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Daniel Wesson - University of Florida. Gainesville, FL, US

Daniel Wesson

Associate Professor/Chair | University of Florida

Gainesville, FL, UNITED STATES

Daniel Wesson is an expert in the sense of smell and how the brain processes sensory information.


Daniel Wesson studies how the brain processes sensory information, including odors, to influence emotions, cognition and decisions. Daniel's lab, the Wesson Lab, explores the neural processing of sensory information in the context of behavior. Daniel's research also involves the neural basis of sensory dysfunction in neurological disorders, including dementias and addiction, wherein sensory processing is aberrant. He is an associate professor in the Department of Pharmacology and Therapeutics in the College of Medicine.

Areas of Expertise (5)


Brain Function

Electronic Cigarettes

Sensory Processing

Smell, Learning & Memory

Articles (4)

The roles of rat medial prefrontal and orbitofrontal cortices in relapse to cocaine-seeking: a comparison across methods for identifying neurocircuits

Addiction Neuroscience

Javier R.Mesa, et. al


A large body of research supports the notion that regions of the rodent frontal cortex regulate reinstatement of cocaine seeking after cessation of intravenous cocaine self-administration. However, earlier studies identifying the roles of medial (mPFC) and orbital prefrontal cortices (OFC) in reinstatement relied on pharmacological inactivation methods, which indiscriminately inhibited cells within a target region. Here, we first review the anatomical borders and pathways of the rat mPFC and OFC. Next, we compare and contrast findings from more recent cocaine seeking and reinstatement studies that used chemogenetics, optogenetics, or advanced tracing to manipulate specific local cell types or input/output projections of the mPFC and OFC subregions.

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Self-directed orofacial grooming promotes social attraction in mice via chemosensory communication


Yun-FengZhang, et. al


Self-grooming is a stereotyped behavior displayed by nearly all animals. Among other established functions, self-grooming is implicated in social communication. However, whether self-grooming specifically influences behaviors of nearby individuals has not been directly tested, partly because of the technical challenge of inducing self-grooming in a reliable and temporally controllable manner. We recently found that optogenetic activation of dopamine D3 receptor expressing neurons in the ventral striatal islands of Calleja robustly induces orofacial grooming in mice.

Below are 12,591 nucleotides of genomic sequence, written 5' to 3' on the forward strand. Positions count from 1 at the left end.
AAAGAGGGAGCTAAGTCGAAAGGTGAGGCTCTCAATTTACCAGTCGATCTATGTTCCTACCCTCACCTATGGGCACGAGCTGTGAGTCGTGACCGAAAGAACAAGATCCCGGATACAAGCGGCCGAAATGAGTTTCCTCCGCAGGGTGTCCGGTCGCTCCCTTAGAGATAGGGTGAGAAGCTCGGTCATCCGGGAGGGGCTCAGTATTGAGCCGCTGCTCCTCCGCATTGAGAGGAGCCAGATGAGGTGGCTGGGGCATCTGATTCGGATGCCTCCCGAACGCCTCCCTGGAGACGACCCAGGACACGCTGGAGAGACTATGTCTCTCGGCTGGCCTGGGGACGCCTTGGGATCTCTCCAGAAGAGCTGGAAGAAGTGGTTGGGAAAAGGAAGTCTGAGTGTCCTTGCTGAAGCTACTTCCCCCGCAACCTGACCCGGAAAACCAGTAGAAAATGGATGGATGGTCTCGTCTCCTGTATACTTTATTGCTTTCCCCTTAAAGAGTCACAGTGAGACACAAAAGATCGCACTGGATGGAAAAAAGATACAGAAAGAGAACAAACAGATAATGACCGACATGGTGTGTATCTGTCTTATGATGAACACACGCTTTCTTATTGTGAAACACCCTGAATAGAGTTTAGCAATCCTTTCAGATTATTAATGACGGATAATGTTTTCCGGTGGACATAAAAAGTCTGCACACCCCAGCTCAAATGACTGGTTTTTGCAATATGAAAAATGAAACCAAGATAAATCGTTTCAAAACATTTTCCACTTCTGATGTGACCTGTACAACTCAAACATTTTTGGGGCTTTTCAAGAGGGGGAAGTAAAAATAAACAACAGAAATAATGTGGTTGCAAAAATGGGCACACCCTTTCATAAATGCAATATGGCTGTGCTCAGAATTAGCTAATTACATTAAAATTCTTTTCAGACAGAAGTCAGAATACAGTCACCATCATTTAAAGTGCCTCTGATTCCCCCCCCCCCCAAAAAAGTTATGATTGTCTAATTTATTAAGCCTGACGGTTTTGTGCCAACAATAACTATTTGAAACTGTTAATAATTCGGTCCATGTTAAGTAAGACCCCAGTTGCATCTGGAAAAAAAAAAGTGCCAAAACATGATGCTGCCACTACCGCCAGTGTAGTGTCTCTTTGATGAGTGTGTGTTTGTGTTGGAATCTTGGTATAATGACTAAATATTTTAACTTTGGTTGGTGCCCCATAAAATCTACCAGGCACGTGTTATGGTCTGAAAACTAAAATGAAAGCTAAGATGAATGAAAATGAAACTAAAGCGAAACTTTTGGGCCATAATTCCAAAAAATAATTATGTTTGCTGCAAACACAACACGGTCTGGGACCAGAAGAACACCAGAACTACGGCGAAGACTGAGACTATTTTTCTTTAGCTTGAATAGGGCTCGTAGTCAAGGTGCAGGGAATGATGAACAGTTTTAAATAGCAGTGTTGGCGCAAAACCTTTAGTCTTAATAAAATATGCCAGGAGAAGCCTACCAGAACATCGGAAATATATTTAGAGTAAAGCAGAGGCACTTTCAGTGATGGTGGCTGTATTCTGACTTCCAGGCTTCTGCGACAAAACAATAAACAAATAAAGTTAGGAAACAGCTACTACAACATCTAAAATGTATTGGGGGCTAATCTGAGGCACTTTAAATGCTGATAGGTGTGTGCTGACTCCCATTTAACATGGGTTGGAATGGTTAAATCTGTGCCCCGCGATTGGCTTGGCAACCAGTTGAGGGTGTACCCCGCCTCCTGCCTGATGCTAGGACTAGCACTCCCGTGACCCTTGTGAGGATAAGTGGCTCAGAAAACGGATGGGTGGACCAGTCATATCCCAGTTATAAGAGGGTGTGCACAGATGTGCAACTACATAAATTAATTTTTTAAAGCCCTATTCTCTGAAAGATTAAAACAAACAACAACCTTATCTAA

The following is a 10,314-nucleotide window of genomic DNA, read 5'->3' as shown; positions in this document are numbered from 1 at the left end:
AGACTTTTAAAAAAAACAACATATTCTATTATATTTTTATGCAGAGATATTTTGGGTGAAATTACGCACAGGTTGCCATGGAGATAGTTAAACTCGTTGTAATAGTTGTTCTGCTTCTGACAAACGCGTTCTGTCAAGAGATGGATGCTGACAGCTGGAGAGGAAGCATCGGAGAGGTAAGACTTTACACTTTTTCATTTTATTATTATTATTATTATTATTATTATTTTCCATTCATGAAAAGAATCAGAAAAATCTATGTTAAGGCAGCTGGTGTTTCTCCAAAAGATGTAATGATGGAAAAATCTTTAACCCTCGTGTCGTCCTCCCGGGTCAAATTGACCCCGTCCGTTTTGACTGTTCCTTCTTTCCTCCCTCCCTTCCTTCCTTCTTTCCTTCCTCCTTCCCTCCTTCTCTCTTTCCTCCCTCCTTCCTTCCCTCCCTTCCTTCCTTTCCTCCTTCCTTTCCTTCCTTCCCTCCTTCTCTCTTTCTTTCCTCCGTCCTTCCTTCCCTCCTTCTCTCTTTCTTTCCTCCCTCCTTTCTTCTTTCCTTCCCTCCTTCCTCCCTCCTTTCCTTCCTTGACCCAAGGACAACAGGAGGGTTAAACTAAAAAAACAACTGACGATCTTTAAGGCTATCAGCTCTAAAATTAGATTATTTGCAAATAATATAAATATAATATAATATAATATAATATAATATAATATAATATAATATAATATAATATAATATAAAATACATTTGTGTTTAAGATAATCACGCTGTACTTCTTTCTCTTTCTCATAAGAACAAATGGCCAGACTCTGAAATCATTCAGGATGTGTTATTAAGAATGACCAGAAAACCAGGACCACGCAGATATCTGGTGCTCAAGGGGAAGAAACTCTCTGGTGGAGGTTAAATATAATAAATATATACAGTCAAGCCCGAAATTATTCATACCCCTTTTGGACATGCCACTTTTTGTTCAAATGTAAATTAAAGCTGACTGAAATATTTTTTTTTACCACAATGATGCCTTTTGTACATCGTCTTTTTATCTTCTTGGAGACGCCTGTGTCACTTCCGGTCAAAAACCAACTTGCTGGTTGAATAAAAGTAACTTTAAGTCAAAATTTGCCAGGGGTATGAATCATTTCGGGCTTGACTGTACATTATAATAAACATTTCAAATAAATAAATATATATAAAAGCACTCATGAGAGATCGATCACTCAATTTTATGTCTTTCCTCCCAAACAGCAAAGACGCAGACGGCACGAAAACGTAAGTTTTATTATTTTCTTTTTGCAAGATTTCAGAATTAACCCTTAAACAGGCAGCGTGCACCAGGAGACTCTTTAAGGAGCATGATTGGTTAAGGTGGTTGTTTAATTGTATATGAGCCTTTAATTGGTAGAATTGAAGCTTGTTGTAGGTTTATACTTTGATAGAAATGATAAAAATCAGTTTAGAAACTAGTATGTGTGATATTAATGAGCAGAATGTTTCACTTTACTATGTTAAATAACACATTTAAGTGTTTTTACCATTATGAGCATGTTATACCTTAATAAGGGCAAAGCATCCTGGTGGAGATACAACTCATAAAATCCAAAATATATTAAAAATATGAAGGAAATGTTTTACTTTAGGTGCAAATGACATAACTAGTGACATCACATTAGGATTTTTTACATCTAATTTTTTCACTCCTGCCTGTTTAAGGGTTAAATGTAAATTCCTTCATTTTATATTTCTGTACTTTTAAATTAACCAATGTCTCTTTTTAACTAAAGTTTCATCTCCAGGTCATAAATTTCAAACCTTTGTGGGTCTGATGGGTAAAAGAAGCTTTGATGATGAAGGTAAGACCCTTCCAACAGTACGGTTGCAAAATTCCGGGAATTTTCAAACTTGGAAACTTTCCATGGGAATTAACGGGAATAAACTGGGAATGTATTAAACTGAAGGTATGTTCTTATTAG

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State-dependent olfactory processing in freely behaving mice

Cell reports

Mary R.Schreck, et. al


Decreased responsiveness to sensory stimuli during sleep is presumably mediated via thalamic gating. Without an obligatory thalamic relay in the olfactory system, the anterior piriform cortex (APC) is suggested to be a gate in anesthetized states. However, olfactory processing in natural sleep states remains undetermined. Here, we simultaneously record local field potentials (LFPs) in hierarchical olfactory regions (olfactory bulb [OB], APC and orbitofrontal cortex) while optogenetically activating olfactory sensory neurons, ensuring consistent peripheral inputs across states in behaving mice.

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Reducing local synthesis of estrogen in the tubular striatum promotes attraction to same-sex odors in female mice

Hormones and Behavior

Katherine N Wright, et. al


Brain-derived 17β-estradiol (E2) confers rapid effects on neural activity. The tubular striatum (TuS, also called the olfactory tubercle) is both capable of local E2 synthesis due to its abundant expression of aromatase and is a critical locus for odor-guided motivated behavior and odor hedonics. TuS neurons also contain mRNA for estrogen receptors α, β, and the G protein-coupled estrogen receptor. We demonstrate here that mRNA for estrogen receptors appears to be expressed upon TuS dopamine 1 receptor-expressing neurons, suggesting that E2 may play a neuromodulatory role in circuits which are important for motivated behavior.

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